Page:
What the hell were you thinking? Ever thought (or said) that as you interacted with someone? Anyone ever said that to you? I bet at least one person thought it because we’ve all done things without thinking.
There’s lots of research that clearly shows the vast amount of our behavior is driven by non-conscious forces. Martin Lindstrom, author of Buyology, believes 85% of what we do is driven by our subconscious. I’ve seen other stats that put that number closer to 95%. Bob Nease, author of The Power of 50 Bits wrote, “of the ten million bits of information our brains process every second, only 50 bits are devoted to conscious thought.” Wow, that’s not much!
Bottom line, we don’t always know why we do what we do because we don’t devote much effort to thinking about it. Henry Ford famously said, “Thinking is the hardest work there is, which is probably the reason why so few engage in it.” Using our brains in conscious thought takes a lot of energy and humans were built to conserve precious calories for survival – for activities like hunting, running or fighting off enemies. We may not need those precious calories for those same reasons in today’s world but the human brain has not evolved as rapidly as society.
I recall a time when Abigail was five years old and she overheard Jane and I talking about a couple that was going to move out of the neighborhood. Abigail asked if her friend Jordan was leaving and when we said yes, Abigail cried. It wasn’t the cry of a five-year old that wanted a toy or candy; it was a cry from a deeper place because she knew she was losing her best friend.
During the next week Jane told me Abigail had been acting like a brat. I said I thought it was because Jordan was moving. Jane didn’t agree but I said, “Think about how often we’ve said or done things and not known why. She’s five years old and knows her best friend is moving but doesn’t know how to process that so it’s coming out in bad behavior.”
During a drive I told Abigail that mom said she’d been acting bad. There was a guilty look on her face because she knew it was true. I told her I thought it was because Jordan was moving and explained why. Abigail is 20 years old now and still remembers that conversation.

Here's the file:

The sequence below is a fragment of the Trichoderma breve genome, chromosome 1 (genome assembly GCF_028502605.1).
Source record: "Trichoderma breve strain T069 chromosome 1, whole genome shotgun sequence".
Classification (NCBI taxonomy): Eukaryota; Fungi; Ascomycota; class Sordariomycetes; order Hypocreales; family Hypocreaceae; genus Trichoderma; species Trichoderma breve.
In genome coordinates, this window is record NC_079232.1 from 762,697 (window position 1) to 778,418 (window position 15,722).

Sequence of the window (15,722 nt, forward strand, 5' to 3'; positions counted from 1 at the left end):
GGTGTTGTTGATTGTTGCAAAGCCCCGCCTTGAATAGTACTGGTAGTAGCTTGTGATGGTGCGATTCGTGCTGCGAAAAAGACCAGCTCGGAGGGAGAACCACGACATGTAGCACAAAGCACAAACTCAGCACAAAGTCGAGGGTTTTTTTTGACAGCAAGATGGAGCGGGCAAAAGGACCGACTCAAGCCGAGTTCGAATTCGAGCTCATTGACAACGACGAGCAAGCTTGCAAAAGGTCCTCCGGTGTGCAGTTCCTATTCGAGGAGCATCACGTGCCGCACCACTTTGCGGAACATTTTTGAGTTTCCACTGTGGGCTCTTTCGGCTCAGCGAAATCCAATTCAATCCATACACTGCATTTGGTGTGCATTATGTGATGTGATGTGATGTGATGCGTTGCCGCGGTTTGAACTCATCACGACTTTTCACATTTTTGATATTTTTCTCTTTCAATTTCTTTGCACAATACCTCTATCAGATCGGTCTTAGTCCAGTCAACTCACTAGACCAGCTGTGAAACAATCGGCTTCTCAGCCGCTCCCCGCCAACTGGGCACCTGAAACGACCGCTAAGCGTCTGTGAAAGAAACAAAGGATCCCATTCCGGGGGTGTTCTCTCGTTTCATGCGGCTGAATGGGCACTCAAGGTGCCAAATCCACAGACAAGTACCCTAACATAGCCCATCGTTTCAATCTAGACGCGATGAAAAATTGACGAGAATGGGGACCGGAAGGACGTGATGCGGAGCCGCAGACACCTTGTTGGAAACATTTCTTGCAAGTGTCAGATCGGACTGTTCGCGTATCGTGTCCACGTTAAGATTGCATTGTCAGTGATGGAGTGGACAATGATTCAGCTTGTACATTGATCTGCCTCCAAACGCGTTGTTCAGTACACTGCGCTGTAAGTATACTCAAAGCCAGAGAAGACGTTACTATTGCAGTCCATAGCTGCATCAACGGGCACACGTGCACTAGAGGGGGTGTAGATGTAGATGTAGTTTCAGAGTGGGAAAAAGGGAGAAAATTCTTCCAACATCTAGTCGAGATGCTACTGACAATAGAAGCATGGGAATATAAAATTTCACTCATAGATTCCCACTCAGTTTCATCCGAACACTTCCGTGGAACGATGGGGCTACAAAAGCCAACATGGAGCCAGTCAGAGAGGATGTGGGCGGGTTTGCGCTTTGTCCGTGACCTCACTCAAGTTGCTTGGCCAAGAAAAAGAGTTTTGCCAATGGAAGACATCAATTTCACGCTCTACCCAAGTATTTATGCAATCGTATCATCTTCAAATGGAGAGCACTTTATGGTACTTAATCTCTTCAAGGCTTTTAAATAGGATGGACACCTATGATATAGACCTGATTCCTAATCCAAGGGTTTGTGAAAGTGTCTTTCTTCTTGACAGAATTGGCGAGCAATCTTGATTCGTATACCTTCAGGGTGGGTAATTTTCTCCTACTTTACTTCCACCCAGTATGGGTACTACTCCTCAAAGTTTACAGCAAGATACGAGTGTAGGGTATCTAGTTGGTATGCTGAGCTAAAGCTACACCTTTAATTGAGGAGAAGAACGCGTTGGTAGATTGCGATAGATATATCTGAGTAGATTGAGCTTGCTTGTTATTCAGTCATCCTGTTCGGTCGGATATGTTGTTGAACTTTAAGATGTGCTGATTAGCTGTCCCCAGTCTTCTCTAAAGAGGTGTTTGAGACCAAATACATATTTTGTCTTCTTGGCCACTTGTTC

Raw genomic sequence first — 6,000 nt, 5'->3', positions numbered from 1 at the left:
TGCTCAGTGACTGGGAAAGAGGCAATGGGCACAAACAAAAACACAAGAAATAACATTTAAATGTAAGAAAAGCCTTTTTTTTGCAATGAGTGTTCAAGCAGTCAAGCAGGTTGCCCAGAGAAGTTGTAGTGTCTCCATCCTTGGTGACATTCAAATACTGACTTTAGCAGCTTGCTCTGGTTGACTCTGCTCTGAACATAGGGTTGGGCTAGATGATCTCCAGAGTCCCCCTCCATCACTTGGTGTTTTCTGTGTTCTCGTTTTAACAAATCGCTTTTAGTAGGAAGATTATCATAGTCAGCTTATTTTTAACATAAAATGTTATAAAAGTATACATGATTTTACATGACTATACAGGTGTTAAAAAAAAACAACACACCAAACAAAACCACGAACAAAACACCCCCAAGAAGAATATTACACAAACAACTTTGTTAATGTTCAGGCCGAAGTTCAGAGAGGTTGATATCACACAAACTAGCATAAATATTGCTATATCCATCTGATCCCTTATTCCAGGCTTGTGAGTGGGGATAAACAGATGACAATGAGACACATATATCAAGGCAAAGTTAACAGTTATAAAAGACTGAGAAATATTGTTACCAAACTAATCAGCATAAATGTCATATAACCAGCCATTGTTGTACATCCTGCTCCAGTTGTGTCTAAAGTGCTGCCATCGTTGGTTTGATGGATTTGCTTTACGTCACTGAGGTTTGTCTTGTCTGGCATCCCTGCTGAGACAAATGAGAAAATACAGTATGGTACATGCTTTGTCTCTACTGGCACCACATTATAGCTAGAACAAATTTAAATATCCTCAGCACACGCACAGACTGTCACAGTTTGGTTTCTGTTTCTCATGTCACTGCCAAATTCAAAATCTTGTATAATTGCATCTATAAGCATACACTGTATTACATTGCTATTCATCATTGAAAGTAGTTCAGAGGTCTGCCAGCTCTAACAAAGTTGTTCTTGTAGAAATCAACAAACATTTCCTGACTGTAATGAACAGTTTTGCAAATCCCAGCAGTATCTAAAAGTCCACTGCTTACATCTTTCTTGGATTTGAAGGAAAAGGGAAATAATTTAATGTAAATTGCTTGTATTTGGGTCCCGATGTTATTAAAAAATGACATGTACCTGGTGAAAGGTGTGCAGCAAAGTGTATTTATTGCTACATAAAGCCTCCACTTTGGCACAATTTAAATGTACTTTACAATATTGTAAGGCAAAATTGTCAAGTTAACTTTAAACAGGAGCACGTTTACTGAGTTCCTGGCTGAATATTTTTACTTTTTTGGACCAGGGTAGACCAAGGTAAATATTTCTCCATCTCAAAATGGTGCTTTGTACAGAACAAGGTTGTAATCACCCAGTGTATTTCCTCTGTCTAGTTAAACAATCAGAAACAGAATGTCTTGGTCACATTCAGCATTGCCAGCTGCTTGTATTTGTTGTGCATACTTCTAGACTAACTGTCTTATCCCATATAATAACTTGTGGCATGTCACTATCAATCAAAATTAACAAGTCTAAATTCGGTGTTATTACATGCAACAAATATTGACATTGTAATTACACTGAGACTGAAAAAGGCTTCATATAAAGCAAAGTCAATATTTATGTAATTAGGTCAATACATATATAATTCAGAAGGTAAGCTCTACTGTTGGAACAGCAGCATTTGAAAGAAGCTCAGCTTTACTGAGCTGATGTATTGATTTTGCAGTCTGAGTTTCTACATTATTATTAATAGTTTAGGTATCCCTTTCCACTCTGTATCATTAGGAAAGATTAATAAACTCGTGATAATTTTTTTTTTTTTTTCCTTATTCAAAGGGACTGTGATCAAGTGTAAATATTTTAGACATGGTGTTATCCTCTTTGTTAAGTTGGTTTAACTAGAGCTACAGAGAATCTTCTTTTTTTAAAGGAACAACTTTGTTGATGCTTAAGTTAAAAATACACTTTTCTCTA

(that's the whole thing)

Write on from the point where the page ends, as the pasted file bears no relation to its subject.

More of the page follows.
One more story. When I was in high school I was expelled for three days for inappropriate language towards a teacher. The teacher and I disagreed on something and when she said, “If you don’t like it you can leave,” I responded with, “Fine, I don’t give a damn. I’ll get the hell out of here.” She tracked me down in the hallway and to her credit she gave me every opportunity to apologize. Being an angry, testosterone-filled teenager, I refused and suffered the consequences.
Here’s the reality. My parents were going through a divorce and that certainly was having an impact on me but I had no clue. If you would have tried to tell me the divorce was impacting my thinking and behavior I would have denied it and insisted the teacher was an expletive. There’s plenty of research to show something like divorce has a huge negative impact on kids but as an angry teenager I didn’t know what the hell I was thinking or feeling when I responded to the teacher in an uncharacteristic way.
Why am I writing about this? When it comes to influencing others you need to understand where they’re coming from, why they’re doing what they’re doing even if they might not be fully aware. It’s not easy, especially if someone says or does something that offends you, but if you’re able to step back for a moment, trying to understand why they said or did something, you’ll probably respond in a different, better way. Seldom does matching intense emotion with intense emotion lead to a better outcome.
That teacher wasn’t an expletive. She was a good teacher and a good friend to my older sister. As I mentioned earlier, she gave me a chance to apologize and I didn’t take it. The result was a three-day suspension and I suspect loss of being a National Honor Society student as a junior.
What the hell was I thinking? I didn’t know then but I do now. I encourage you to give more thought to why you do what you do and a little more grace to others when you wonder what the hell they’re thinking.